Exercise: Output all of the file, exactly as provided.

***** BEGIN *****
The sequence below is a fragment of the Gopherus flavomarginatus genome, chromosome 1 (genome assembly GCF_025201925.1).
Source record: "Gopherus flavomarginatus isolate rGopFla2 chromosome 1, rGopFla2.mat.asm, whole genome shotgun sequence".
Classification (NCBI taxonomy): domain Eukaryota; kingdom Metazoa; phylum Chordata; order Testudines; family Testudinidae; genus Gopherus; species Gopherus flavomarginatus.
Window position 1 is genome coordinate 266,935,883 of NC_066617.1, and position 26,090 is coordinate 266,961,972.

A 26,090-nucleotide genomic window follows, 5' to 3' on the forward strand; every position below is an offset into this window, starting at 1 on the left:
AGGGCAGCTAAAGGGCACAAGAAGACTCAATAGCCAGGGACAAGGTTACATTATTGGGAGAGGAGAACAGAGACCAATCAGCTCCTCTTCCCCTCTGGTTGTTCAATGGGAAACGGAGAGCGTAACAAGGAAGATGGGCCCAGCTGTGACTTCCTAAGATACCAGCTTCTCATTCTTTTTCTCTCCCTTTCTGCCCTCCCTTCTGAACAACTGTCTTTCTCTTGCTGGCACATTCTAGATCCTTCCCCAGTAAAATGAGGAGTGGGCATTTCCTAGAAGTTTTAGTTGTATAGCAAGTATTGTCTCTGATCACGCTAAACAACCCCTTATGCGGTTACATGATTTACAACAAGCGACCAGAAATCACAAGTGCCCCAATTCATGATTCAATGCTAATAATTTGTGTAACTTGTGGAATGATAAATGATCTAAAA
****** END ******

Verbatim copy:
The sequence below is a fragment of the Gopherus flavomarginatus genome, chromosome 1 (genome assembly GCF_025201925.1).
Source record: "Gopherus flavomarginatus isolate rGopFla2 chromosome 1, rGopFla2.mat.asm, whole genome shotgun sequence".
Classification (NCBI taxonomy): domain Eukaryota; kingdom Metazoa; phylum Chordata; order Testudines; family Testudinidae; genus Gopherus; species Gopherus flavomarginatus.
Window position 1 is genome coordinate 266,935,883 of NC_066617.1, and position 26,090 is coordinate 266,961,972.

A 26,090-nucleotide genomic window follows, 5' to 3' on the forward strand; every position below is an offset into this window, starting at 1 on the left:
AGGGCAGCTAAAGGGCACAAGAAGACTCAATAGCCAGGGACAAGGTTACATTATTGGGAGAGGAGAACAGAGACCAATCAGCTCCTCTTCCCCTCTGGTTGTTCAATGGGAAACGGAGAGCGTAACAAGGAAGATGGGCCCAGCTGTGACTTCCTAAGATACCAGCTTCTCATTCTTTTTCTCTCCCTTTCTGCCCTCCCTTCTGAACAACTGTCTTTCTCTTGCTGGCACATTCTAGATCCTTCCCCAGTAAAATGAGGAGTGGGCATTTCCTAGAAGTTTTAGTTGTATAGCAAGTATTGTCTCTGATCACGCTAAACAACCCCTTATGCGGTTACATGATTTACAACAAGCGACCAGAAATCACAAGTGCCCCAATTCATGATTCAATGCTAATAATTTGTGTAACTTGTGGAATGATAAATGATCTAAAA